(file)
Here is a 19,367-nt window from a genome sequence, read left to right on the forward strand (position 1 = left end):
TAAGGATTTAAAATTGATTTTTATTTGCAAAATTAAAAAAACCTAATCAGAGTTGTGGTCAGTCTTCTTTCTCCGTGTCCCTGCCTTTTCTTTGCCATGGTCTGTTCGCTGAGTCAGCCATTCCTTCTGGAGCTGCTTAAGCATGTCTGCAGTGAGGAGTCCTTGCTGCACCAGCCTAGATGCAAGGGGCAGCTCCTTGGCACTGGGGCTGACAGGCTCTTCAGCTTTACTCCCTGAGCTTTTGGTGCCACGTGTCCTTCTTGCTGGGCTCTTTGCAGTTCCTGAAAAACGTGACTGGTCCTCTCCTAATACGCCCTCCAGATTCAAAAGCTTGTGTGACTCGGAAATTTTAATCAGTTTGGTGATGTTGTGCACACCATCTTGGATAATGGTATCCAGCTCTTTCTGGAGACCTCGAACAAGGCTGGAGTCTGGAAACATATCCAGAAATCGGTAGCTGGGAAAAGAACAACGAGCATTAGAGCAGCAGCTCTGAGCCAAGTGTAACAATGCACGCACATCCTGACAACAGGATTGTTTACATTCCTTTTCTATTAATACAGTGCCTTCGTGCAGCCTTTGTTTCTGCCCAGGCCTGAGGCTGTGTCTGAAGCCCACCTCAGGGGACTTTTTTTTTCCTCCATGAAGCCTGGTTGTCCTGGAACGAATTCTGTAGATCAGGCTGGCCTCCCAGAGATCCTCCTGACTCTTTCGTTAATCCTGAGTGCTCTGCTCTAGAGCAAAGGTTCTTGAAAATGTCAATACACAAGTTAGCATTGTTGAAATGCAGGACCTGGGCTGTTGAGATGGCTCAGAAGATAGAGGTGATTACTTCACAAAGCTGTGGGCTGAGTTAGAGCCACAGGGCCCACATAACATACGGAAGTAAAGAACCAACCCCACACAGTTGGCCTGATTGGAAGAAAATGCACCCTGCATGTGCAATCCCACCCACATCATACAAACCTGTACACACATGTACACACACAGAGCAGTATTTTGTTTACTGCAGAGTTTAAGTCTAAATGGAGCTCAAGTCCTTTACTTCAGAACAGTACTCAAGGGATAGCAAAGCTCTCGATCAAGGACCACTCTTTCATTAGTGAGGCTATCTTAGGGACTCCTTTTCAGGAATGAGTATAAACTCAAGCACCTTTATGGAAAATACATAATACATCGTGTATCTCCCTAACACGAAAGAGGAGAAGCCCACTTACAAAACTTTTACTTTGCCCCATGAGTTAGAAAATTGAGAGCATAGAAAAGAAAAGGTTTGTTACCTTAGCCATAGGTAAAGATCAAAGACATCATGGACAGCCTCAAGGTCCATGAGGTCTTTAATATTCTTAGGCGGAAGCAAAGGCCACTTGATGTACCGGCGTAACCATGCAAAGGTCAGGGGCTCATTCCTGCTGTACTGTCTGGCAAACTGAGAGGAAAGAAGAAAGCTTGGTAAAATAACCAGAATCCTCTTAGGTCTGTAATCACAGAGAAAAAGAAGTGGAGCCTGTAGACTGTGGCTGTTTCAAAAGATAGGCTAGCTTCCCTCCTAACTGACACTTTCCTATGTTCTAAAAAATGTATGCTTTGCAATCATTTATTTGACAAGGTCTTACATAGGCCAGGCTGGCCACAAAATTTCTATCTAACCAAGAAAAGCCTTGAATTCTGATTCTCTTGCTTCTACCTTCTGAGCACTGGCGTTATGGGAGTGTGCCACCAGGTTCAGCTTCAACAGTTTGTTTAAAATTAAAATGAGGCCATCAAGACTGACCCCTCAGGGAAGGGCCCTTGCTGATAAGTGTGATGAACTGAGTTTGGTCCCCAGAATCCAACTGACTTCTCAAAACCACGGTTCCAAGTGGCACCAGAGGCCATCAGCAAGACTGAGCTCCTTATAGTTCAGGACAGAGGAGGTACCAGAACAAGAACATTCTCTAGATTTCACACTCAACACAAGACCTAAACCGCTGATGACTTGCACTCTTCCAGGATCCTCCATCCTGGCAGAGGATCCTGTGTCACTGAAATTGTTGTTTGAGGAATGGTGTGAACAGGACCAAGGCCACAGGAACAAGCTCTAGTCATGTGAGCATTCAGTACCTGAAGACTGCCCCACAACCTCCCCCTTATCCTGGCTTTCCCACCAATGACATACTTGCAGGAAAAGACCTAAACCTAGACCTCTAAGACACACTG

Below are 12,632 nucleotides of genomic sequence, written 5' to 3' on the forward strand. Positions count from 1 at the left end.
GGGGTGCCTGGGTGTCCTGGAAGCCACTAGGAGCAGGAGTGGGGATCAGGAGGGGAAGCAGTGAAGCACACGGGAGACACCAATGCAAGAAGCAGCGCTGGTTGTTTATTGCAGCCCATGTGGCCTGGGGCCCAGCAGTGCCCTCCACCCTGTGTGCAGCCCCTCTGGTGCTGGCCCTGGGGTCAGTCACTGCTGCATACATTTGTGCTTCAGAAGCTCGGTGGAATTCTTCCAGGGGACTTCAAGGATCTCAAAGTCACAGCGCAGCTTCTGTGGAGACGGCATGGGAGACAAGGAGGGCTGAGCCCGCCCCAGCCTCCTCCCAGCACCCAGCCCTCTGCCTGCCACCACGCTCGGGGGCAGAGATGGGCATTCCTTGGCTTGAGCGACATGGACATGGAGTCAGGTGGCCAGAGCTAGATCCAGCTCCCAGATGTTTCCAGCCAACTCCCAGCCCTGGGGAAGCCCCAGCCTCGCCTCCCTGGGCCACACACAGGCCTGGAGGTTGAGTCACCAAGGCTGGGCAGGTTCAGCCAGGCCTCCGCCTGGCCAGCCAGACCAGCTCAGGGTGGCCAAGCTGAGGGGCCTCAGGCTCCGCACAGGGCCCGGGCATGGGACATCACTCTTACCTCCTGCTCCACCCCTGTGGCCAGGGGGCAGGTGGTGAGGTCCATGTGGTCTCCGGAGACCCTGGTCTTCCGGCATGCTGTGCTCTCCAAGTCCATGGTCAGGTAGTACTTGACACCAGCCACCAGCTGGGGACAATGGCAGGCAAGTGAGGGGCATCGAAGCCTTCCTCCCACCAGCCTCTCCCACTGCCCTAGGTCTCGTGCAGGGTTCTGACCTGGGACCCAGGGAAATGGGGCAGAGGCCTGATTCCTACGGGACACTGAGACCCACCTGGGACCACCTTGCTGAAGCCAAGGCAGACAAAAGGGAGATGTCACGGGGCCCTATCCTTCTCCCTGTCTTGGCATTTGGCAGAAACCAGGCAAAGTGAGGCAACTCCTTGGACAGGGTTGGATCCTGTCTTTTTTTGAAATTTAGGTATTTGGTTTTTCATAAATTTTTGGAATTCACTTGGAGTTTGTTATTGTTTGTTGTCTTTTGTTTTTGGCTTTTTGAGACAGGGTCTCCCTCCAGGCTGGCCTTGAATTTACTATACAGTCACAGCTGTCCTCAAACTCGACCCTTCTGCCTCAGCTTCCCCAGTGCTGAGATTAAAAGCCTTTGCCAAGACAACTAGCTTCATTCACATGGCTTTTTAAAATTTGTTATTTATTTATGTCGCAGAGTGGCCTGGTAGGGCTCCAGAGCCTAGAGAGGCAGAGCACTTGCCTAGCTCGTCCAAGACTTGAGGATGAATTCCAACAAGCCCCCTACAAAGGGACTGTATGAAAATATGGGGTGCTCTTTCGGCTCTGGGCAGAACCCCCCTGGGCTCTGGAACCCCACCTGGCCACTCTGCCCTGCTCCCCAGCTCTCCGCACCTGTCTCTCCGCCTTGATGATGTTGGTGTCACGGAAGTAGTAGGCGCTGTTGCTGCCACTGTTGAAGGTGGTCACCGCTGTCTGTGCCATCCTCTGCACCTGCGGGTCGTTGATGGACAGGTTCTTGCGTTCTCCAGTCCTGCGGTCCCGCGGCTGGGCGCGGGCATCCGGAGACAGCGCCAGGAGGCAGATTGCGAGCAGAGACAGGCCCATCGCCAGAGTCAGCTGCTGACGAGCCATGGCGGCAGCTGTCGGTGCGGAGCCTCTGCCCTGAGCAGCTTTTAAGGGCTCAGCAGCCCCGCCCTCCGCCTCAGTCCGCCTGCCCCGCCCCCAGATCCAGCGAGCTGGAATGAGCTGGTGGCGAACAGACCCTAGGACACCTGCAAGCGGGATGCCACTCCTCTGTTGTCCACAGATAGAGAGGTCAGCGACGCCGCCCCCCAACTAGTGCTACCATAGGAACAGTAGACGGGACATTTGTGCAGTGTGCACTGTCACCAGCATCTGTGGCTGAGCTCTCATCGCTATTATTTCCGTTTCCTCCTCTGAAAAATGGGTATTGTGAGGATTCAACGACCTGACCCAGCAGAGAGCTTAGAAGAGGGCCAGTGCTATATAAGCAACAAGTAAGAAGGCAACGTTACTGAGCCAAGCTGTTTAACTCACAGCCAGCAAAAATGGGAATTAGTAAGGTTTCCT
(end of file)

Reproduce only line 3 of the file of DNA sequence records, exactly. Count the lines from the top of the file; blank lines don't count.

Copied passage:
Below are 12,632 nucleotides of genomic sequence, written 5' to 3' on the forward strand. Positions count from 1 at the left end.